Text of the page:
Research Design in Political Science

This information is for the 2017/18 session.

Teacher responsible

Dr Kai Spiekermann CON.517, Dr Joachim Wehner and Mr Thomas Leeper


This course is compulsory on the MRes Political Science. This course is available as an outside option to students on other programmes where regulations permit.

Course content

The aim of this course is to help PhD students develop a research design. Students will learn how to find their research questions, choose a feasible data collection or modelling strategy, and match data collection and analytic methods to the aims of the PhD project. We also consider the relation of political theory and political science and explore research methodologies in normative theory. This course is therefore designed to be a primer in asking the right questions, exploring the options available to us and understanding the consequences of the design decisions that we make. Accordingly, this course is ultimately about turning good research questions into systematic projects that deliver interesting and worthwhile results. We also debate issues in research ethics and provide advice on publication strategies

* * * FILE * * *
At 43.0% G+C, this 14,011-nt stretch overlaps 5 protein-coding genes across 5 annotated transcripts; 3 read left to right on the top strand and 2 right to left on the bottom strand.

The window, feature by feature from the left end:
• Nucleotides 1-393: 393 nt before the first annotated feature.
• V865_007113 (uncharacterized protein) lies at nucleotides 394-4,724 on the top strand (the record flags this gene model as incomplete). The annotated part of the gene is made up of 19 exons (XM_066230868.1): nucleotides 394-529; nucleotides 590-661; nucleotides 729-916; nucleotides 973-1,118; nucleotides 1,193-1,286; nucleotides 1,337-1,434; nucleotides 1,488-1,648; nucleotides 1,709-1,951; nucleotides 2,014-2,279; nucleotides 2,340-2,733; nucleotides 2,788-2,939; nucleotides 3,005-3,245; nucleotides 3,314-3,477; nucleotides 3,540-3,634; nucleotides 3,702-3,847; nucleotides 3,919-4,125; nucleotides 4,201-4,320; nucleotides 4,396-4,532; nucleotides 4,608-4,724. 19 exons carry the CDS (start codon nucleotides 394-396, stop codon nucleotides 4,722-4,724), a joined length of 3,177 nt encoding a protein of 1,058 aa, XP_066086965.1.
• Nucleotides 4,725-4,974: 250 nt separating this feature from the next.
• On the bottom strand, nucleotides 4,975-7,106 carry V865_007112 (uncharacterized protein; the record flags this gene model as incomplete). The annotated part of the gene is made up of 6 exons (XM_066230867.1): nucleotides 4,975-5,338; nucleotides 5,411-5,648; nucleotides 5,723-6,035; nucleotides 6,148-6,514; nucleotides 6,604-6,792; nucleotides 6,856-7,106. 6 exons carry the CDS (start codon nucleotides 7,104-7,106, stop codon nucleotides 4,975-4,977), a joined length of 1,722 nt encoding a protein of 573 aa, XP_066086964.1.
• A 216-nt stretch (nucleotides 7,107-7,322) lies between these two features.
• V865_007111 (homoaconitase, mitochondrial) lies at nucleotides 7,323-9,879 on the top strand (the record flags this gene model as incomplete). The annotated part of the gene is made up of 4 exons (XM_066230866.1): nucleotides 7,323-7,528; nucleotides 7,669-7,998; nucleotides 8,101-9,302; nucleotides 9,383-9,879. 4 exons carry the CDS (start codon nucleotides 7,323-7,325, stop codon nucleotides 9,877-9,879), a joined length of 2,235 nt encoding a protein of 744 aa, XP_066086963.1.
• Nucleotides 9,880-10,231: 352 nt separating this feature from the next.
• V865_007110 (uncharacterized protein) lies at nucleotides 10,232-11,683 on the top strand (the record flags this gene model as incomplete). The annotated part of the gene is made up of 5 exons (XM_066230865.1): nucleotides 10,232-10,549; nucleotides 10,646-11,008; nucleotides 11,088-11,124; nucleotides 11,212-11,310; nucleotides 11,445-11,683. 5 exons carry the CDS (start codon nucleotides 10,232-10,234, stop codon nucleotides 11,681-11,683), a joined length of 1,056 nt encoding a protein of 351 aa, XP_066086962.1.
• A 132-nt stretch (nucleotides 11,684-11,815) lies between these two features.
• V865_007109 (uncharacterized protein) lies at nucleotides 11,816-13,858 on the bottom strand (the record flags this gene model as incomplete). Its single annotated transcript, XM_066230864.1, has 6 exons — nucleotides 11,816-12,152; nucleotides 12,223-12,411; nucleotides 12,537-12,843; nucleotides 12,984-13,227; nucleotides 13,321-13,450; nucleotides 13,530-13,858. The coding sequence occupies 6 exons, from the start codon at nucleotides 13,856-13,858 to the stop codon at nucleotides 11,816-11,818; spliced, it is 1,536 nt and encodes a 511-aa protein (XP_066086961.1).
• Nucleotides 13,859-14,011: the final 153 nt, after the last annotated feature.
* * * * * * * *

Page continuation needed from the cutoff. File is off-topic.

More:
20 hours of seminars in the MT. 20 hours of seminars in the LT. 6 hours of seminars in the ST.

Weeks 6 and 17 are reading and feedback weeks.

Formative coursework

This is a PhD level Research Design course – we do not intend to have additional essays. Students will give presentations and receive extensive feedback on their work in progress. These are part of formative rather than summative assessment and are an important part of professional development. The main learning outcomes are to help the PhD students develop professional research designs.

Indicative reading

King, G., R. Keohane & S. Verba (1994) Designing Social Inquiry. Princeton UP.

Box-Steffensmeier, J., H. Brady & D. Collier (eds) (2008) The Oxford Handbook of Political Methodology. OUP.

Dunning, T. (2012) Natural Experiments in the Social Sciences: A Design-Based Approach. CUP.

Dryzek, J.,  B. Honig & A. Phillips (eds.) (2008) The Oxford Handbook of Political Theory. OUP.


Essay (20%, 2500 words), essay (20%, 2500 words) and research project (60%) in the ST.

Key facts

Department: Government

Total students 2016/17: 10

Average class size 2016/17: 8

Value: One Unit

Guidelines for interpreting course guide information

Personal development skills

  • Self-management
  • Problem solving
  • Communication